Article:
NFL Draft: Memphis defensive back is 'Mr. Irrelevant'
NFL Draft 2014 final pick is defensive back Lonnie Ballentine from the University of Memphis. At the NFL Draft, the last pick has also come to be known as 'Mr. Irrelevant' with some fun parting gifts.
Lonnie Ballentine didn't know much about the term Mr. Irrelevant before he was taken by the Houston Texans with the final pick in the NFL draft on Saturday.
When he realized that's how he would be known this year, the Memphis safety took it in stride.
"Mr. Irrelevant is fine with me," he said. "Just being drafted to the NFL is a dream come true, something that I've been wanting to do my whole life. It is an opportunity to show people you are relevant."
Houston opened this year's draft by taking South Carolina defensive end Jadeveon Clowney with the first overall pick and finished it off by selecting Ballentine with pick No. 256.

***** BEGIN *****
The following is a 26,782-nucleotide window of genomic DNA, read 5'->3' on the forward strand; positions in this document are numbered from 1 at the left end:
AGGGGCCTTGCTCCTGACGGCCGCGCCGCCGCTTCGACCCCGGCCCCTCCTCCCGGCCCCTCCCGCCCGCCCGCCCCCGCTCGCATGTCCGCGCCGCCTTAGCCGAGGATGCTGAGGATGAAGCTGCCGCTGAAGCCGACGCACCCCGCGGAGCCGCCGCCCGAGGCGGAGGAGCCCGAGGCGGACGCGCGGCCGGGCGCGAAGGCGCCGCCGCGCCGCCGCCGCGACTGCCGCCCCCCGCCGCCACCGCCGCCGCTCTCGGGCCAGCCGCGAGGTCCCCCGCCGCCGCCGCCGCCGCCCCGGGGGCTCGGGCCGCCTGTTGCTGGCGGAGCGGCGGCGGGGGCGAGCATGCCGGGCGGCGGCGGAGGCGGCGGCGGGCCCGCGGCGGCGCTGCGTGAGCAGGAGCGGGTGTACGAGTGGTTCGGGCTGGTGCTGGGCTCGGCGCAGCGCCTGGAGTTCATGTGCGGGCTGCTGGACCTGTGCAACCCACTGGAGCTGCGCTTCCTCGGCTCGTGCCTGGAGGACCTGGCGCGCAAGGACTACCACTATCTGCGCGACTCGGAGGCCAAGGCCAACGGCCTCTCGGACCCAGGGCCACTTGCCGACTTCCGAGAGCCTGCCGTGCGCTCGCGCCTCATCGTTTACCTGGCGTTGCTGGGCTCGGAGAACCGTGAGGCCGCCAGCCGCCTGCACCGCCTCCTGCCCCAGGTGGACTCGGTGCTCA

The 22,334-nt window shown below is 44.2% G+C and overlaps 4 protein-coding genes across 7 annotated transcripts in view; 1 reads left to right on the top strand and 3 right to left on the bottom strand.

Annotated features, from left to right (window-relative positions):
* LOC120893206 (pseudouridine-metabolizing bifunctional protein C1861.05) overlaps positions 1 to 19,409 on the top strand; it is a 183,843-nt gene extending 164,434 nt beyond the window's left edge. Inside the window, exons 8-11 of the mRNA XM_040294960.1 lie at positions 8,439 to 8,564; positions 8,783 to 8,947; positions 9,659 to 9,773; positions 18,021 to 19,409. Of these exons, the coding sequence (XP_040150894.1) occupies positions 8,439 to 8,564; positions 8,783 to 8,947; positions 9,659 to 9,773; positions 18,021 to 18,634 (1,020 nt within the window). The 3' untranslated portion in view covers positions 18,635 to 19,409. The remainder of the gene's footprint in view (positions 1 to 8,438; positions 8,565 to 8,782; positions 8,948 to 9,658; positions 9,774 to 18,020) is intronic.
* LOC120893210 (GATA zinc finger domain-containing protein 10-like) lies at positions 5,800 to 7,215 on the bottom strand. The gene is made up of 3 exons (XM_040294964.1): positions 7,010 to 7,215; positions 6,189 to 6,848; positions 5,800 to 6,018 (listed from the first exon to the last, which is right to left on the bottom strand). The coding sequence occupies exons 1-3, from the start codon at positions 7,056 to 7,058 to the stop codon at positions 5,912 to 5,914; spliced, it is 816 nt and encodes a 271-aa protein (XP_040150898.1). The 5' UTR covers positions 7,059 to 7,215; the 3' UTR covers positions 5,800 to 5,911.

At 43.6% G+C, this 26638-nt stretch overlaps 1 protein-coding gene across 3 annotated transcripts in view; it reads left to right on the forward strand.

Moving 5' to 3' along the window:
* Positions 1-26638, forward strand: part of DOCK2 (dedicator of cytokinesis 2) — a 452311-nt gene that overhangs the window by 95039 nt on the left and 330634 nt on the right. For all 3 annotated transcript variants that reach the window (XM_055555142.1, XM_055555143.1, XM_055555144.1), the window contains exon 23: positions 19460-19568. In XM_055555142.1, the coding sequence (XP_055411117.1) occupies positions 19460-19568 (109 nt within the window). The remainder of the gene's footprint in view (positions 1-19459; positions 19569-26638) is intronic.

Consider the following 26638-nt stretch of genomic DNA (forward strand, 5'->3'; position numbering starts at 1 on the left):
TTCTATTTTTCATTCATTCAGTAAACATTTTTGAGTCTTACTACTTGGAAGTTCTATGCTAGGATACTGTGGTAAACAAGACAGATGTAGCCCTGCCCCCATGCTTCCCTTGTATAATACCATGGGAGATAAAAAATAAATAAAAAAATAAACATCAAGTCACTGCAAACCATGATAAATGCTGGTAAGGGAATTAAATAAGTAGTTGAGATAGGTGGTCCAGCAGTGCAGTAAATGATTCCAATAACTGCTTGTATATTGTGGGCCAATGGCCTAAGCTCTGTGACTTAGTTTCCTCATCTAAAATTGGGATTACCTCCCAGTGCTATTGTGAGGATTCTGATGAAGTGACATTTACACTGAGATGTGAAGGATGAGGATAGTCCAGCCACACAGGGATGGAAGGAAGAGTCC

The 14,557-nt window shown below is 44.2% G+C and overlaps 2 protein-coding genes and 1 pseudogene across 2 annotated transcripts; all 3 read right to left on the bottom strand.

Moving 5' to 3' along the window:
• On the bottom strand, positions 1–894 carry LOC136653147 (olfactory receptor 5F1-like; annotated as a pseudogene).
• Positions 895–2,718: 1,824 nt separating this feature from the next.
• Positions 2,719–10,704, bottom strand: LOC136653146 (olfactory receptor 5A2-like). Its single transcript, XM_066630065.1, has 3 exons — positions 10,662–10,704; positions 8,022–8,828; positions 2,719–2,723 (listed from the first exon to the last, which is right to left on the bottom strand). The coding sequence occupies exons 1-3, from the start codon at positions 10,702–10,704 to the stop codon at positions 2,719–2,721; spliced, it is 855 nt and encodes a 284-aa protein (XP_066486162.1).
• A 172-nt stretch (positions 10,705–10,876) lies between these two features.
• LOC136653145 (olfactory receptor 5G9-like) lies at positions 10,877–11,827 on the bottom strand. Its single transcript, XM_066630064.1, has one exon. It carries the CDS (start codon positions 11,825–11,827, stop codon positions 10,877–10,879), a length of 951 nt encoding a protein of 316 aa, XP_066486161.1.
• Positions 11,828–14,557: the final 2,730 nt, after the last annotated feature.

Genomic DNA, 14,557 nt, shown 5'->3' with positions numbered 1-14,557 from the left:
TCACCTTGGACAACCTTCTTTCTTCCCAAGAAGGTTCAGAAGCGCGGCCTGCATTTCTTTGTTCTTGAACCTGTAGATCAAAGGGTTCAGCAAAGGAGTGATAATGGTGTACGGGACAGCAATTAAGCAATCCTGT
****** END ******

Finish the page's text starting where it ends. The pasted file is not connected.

Ballentine will be honored with a trip to Disneyland and many Irrelevant Week events in Newport Beach, California, this summer. He had no clue about all the perks that came with bringing up the rear in the draft.
He was emotional while on a conference call with reporters in Houston and said: "tears are still running down my face as we speak because I can't believe it."
The 6-foot-3, 219-pound Ballentine had 58 tackles last season for the Tigers. Houston coach Bill O'Brien was excited about adding him to his team.
"He's a guy that can run," O'Brien said. "He's a guy that's a physical player so to me he's a versatile guy that can obviously help us on defense but maybe go down in the box a little bit in a linebacker-type position and obviously special teams. He was a guy that we had targeted."
He said he watched the entire draft in excruciating suspense.
"Every pick," he said. "I see 255 guys go by and I'm like: 'Ah man this is not good.'"
But after he was drafted he was glad he did that.
"I wanted to see every player that went in front of me and I'm going to remember that and that's how I'm going to work and be motivated to come in and prove everyone wrong," he said.